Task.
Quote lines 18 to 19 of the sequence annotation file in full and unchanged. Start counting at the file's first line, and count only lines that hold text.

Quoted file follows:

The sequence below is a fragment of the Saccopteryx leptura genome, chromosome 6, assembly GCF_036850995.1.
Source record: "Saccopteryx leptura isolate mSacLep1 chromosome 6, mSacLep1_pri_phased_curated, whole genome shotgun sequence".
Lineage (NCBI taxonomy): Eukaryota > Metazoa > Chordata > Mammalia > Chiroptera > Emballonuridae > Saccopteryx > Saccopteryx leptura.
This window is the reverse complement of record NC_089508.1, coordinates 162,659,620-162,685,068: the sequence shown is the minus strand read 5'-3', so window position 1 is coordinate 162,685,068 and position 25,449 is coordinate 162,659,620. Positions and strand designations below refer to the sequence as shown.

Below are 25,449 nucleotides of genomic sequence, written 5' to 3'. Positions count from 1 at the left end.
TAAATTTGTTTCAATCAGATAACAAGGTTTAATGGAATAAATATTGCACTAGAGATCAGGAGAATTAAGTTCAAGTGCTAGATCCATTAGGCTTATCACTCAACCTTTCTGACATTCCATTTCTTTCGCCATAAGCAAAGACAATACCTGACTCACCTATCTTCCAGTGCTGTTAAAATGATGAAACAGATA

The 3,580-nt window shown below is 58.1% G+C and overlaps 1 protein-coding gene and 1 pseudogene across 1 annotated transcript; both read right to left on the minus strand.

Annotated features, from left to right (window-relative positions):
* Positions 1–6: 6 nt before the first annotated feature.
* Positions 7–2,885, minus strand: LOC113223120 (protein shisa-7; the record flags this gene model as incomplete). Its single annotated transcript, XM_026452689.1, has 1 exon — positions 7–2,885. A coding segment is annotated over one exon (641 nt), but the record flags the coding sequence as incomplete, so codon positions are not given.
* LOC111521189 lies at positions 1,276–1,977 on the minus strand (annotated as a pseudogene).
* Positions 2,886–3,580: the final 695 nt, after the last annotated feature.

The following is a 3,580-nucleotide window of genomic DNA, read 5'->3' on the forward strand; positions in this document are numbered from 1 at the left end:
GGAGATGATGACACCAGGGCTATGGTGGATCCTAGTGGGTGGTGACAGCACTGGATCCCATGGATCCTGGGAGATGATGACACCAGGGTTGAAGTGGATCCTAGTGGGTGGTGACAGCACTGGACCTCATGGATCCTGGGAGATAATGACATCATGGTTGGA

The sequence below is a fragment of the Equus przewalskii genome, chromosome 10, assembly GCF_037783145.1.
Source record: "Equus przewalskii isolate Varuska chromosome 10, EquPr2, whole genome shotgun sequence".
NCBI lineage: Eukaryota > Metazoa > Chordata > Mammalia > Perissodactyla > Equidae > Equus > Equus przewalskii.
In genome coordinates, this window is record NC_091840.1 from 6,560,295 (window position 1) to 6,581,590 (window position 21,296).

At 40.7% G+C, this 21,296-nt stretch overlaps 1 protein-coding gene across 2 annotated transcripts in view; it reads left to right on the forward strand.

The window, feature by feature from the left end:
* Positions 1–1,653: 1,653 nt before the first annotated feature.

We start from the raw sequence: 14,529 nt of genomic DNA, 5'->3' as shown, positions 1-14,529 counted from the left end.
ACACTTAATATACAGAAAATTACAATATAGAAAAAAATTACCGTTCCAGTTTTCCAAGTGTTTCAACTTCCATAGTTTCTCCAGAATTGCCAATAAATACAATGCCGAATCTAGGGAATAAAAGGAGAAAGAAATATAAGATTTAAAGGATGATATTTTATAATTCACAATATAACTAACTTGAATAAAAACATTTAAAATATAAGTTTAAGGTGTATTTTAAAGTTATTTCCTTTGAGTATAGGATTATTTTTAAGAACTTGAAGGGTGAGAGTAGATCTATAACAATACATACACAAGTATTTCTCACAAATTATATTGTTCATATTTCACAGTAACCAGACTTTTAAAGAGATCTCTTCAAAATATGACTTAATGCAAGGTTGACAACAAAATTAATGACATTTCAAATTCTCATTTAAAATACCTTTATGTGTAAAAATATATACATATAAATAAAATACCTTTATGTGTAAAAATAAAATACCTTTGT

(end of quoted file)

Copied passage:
In genome coordinates, this window is record NC_091840.1 from 6,560,295 (window position 1) to 6,581,590 (window position 21,296).

At 40.7% G+C, this 21,296-nt stretch overlaps 1 protein-coding gene across 2 annotated transcripts in view; it reads left to right on the forward strand.